Restoring the Market-State Balance
IN MUCH-TALKED-ABOUT testimony before the U.S. Congress in October 2008, former Federal Reserve Chairman Alan Greenspan revealed his “shocked disbelief” that market participants’ self-interest had failed so spectacularly in “protecting” society from the financial system’s gross excesses, culminating in the worst crisis since the Great Depression.1 Greenspan went on to acknowledge that he had “found a flaw” in the ideology that unfettered financial markets would limit their own excesses.
Although the crisis that started in 2007 has vividly exposed the dangers inherent in relying on financial markets to selfregulate, policy reforms adopted around the world have largely excluded measures requiring the state to attempt to wield direct influence over asset markets’ price-setting process. Despite the recognition that excessive swings in housing, equity, and other markets triggered the crisis, there is a widespread belief that the state cannot effectively influence asset-price movements, and that, even if it could, its actions would ultimately result in even more severe misallocations of capital and other undesirable economic and political consequences.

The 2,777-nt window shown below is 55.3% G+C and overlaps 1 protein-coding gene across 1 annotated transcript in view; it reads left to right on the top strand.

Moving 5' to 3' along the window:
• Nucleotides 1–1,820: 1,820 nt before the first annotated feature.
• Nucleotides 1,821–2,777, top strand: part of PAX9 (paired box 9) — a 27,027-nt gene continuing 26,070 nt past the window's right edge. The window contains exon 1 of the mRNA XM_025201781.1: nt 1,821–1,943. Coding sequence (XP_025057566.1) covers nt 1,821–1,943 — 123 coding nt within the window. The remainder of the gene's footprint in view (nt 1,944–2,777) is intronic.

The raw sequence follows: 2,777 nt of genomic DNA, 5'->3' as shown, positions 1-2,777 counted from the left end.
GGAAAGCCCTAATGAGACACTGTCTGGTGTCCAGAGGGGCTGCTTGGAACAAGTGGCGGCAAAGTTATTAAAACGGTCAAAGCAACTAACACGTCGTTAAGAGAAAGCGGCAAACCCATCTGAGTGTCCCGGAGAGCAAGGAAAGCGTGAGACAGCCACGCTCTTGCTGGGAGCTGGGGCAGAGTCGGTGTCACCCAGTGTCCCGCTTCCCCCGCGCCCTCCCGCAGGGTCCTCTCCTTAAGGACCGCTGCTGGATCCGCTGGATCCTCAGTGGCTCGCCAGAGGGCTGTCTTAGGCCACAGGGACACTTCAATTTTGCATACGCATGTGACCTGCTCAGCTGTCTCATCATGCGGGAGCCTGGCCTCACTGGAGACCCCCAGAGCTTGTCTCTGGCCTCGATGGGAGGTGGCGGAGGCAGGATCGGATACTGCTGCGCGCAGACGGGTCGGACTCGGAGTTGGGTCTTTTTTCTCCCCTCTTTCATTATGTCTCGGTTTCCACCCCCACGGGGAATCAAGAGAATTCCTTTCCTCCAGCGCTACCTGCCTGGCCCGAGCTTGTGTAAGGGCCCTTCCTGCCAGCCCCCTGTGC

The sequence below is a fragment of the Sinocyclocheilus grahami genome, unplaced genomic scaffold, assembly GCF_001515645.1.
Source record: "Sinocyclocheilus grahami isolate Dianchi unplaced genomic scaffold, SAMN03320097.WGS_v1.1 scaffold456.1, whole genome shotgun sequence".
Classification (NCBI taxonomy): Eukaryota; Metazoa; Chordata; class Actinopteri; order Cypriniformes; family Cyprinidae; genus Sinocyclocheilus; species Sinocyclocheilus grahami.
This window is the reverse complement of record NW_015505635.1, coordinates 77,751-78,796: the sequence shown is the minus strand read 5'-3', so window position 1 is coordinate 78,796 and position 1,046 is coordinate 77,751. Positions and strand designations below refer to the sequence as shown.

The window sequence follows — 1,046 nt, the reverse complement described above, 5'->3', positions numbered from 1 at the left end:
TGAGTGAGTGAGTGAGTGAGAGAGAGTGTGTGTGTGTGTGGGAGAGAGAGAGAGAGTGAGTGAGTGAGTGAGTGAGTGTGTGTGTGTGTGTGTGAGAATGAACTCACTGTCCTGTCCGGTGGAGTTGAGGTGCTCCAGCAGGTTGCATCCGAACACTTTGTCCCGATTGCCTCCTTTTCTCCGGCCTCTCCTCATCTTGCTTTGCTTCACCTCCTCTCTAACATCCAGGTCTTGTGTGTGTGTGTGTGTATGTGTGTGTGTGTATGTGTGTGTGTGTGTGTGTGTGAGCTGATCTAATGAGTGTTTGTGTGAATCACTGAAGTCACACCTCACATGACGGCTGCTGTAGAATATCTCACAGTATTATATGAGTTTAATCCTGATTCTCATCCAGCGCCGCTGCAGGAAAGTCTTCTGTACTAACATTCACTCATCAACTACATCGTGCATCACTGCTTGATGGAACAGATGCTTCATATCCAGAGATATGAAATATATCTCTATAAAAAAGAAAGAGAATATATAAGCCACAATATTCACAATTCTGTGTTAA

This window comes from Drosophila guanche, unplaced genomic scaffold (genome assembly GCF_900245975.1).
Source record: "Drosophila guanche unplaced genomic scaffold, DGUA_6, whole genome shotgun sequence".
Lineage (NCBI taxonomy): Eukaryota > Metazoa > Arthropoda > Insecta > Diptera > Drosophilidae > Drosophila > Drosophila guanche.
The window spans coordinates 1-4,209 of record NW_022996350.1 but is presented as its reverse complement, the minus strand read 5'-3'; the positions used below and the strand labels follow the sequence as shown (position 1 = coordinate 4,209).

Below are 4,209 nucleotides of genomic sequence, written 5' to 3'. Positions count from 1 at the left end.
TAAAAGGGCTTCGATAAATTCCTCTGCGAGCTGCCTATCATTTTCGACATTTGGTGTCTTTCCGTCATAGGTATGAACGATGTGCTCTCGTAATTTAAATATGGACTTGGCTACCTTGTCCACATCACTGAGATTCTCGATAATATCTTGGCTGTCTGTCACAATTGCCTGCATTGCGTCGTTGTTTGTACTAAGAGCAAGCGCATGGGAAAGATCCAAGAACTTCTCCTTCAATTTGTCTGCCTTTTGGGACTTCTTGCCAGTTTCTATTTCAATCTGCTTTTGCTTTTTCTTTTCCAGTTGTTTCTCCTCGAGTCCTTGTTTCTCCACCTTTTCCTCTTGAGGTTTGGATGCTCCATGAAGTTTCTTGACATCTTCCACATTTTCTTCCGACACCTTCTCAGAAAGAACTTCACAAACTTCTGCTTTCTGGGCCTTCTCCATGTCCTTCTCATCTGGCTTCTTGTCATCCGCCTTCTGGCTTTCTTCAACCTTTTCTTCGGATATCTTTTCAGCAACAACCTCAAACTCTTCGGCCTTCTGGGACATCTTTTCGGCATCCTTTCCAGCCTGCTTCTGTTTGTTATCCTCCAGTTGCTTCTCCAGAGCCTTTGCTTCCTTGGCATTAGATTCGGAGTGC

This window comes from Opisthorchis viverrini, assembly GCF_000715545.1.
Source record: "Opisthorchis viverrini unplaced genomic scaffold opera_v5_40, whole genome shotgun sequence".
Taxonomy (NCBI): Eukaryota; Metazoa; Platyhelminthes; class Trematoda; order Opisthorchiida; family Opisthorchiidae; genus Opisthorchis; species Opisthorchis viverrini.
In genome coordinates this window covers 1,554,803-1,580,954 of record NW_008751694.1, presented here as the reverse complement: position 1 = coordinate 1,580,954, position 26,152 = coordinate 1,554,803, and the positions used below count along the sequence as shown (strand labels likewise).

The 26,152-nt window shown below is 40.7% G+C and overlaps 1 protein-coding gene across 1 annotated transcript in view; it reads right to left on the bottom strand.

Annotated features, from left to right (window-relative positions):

1As reported in Faisenthal (2008).